I would like to say a word of thanks to the Fourth and Gil Neighborhood Association who presented their 32nd Tour of Homes and Gardens last Saturday. The tour was wonderful as always but I am impressed by the longevity of the event and the work it takes to get it up and running year after year as well as the willingness to open houses and this year gardens to the public .
As always, a special thanks to everyone who helped put this wonderful tour booklet together. I especially appreciate the work Arin Streeter puts into compiling the history of the neighborhood and the houses. Thank you to the home and garden owners whose properties we visited. I’ve done my best to do your homes justice in the photos, but crowds sometimes prevented me from taking the best photos of some of the gorgeous spaces.
We were joined by friends from Florida and enjoyed showing them the beautiful neighborhood. We made it through most of the houses before the heat convinced most of us it was time to call it a day. In my party’s defense, I had them at sweaty bike races on Friday nights, at a steamy market square Saturday morning, and I threatened them with more sweaty fun on Sunday. Thanks to Gordon for spotting a group that needed a quick ride to our air conditioned vehicle and to Gina for rescuing us quickly in the KISS Caboose.
The first stop for us was the Central United Methodist Church pictured above. Upon completion in 1927, the nave was Knoxville’s largest auditorium, with a seating capacity of 1,600. The massive pipe organ, purchased by the Riviera Theater in 1935, is a prominent feature of the space. The building was listed on the National Register of Historic Places seventeen years ago.
The Queen Anne House at 613 Luttrell Street was built in 1887 by Thomas Flenniken as a tenement. Even in 1905, when it was purchased as a single family home, less than half of Tennessee households owned their homes. Notably, the mother of the family lived in the home continuously from the time of the $2,000 purchase until Mary L. Grissom’s death in 1962.
It continues to have long-term owners, with James and Maggie Parks owning the home from 1963 to 1996. The current owners are finishing their first decade in the house.
The striking features of the interior of the house include the beautiful tiled fireplaces, including two at the front of the house that were almost identical. The built-in closets on the top floor surrounding a small fireplace created a cozy space.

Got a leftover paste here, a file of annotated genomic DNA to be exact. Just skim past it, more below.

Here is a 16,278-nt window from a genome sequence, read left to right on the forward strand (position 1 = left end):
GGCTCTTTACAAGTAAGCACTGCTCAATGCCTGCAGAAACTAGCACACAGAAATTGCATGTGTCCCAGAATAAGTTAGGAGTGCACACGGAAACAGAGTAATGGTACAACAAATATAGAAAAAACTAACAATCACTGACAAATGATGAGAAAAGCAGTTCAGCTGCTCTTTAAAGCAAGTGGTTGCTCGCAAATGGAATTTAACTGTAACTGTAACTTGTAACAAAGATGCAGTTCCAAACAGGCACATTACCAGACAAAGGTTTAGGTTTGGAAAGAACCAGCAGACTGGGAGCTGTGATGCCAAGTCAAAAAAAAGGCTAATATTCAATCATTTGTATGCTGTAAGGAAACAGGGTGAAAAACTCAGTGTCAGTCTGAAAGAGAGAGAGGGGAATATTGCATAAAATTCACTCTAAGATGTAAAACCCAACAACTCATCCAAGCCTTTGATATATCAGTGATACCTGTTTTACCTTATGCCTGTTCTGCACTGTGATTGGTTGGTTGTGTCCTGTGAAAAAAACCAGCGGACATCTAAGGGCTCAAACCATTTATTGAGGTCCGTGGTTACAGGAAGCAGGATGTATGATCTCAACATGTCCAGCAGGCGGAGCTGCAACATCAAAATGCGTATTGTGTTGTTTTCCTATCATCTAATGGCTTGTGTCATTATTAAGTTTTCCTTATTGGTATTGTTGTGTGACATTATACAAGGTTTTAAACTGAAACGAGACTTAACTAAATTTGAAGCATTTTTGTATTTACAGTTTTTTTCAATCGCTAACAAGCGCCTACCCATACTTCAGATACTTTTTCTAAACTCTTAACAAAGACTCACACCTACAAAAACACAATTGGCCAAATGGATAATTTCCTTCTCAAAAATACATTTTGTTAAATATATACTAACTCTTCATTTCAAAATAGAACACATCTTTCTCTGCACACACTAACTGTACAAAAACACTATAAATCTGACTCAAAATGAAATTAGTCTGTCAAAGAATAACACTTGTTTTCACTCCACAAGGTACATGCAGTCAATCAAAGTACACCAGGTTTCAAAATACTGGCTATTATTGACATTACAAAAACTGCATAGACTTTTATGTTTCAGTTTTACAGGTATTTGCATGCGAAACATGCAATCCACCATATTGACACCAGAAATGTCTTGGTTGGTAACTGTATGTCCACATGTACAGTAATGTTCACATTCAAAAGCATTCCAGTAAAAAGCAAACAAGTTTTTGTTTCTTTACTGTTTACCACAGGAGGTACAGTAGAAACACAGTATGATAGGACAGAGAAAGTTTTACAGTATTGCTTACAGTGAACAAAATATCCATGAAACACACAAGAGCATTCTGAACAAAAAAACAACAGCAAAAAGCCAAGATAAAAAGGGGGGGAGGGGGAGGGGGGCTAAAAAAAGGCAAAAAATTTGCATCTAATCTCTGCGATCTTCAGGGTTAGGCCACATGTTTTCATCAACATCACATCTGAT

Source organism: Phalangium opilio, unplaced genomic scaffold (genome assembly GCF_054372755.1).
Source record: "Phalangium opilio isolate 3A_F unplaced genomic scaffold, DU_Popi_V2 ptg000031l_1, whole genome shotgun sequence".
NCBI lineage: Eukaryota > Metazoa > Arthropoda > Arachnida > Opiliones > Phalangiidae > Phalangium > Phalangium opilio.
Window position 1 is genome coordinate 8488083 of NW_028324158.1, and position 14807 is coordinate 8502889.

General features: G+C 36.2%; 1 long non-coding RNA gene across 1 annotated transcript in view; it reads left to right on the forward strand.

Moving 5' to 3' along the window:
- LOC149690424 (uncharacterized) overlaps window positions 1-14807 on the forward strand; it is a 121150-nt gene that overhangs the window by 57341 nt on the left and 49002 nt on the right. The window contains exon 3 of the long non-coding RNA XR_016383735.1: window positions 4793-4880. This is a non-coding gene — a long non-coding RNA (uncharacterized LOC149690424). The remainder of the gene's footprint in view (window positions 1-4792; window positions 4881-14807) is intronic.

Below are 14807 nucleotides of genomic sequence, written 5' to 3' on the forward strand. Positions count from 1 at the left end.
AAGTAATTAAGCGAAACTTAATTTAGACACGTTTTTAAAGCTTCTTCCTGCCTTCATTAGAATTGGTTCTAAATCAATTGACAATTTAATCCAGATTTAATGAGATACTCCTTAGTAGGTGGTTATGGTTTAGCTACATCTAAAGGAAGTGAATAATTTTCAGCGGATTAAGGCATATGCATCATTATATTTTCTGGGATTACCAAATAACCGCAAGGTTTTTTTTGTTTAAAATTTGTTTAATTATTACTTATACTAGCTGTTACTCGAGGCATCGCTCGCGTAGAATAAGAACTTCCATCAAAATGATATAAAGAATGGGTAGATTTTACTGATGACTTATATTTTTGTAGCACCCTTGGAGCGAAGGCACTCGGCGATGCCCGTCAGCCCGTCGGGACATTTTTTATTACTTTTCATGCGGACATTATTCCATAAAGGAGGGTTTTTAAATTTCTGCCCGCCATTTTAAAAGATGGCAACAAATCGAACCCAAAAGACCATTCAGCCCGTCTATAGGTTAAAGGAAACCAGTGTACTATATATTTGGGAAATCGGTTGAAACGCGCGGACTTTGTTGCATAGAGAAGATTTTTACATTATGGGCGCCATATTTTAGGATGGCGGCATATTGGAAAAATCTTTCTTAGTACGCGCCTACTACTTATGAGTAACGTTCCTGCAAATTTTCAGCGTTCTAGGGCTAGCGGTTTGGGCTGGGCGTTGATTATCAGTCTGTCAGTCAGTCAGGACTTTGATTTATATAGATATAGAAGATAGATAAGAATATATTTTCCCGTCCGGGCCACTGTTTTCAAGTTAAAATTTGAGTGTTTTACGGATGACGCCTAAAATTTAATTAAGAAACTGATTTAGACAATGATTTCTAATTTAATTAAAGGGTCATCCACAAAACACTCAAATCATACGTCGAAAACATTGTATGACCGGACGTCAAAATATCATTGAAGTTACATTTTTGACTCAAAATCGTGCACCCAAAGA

The art always caught my attention. Brian Pittman and Amos Oakes’ series is beautiful, although I’m biased: I’ve owned three from the same series. The De La Garza painting in the front room and the Yee Haw Hank Williams poster immediately let me know we were on offer.
Next we dived into a series of gardens, all of which were beautiful and most of which were hidden behind houses or walls for privacy. It was easy to imagine sitting outside when the weather was nice and enjoying a cool drink.
The garden at 815 Luttrell started at the front and flowed down a path to the rear. These include raised beds, garden art by Gerry Moll and “containers for growing everything from herbs to hops”. Across the street at 814 Luttrell, also pictured above, the owners took “a patch of grass” and turned it into a place for family, friends, and children to enjoy. With fruits, veggies, a campfire, and a hammock, what else would you need?
From Luttrell, a short walk down an alleyway led to the delightful little garden at 515 Lovenia. It’s a small space but another great place to relax. It’s full of little surprises that you can’t see from the street.
We end with another house I love where Urban Woman and I visited its owner and our friend Nina. 610 Caswell was built in 1905 and, after a series of tenants, was purchased in 1922 by Alphonso and Carri Reichart Kromer, immigrants from Germany, for $4,400. The house remained occupied by the owners until 1969 when it was sold and soon converted back into a rental home. After a long decline and attempts to restore the home, it was sold in foreclosure. The current owner bought the house in 2019 and brought it back to life.
There are far too many details to mention, but the artwork is impressive throughout (one piece depicts a love of my long life that longtime readers will easily recognize). It begins with the beautiful banister on the stairwell, designed by Derrick White of Bird on the Wire Studios.
Every little nook in the house has been filled with built-in shelving, artwork, or a couch and chairs for a cozy spot. The beautiful kitchen leads to a large covered lanai with gauze curtains and perfect furniture for sharing wine and cheese with friends. While other houses are nearby, it feels private and quiet. A small second floor balcony was added which offers a view of the Great Smoky Mountains in the distance.
I stop there for this rate. We will look at more houses and gardens tomorrow in a second part.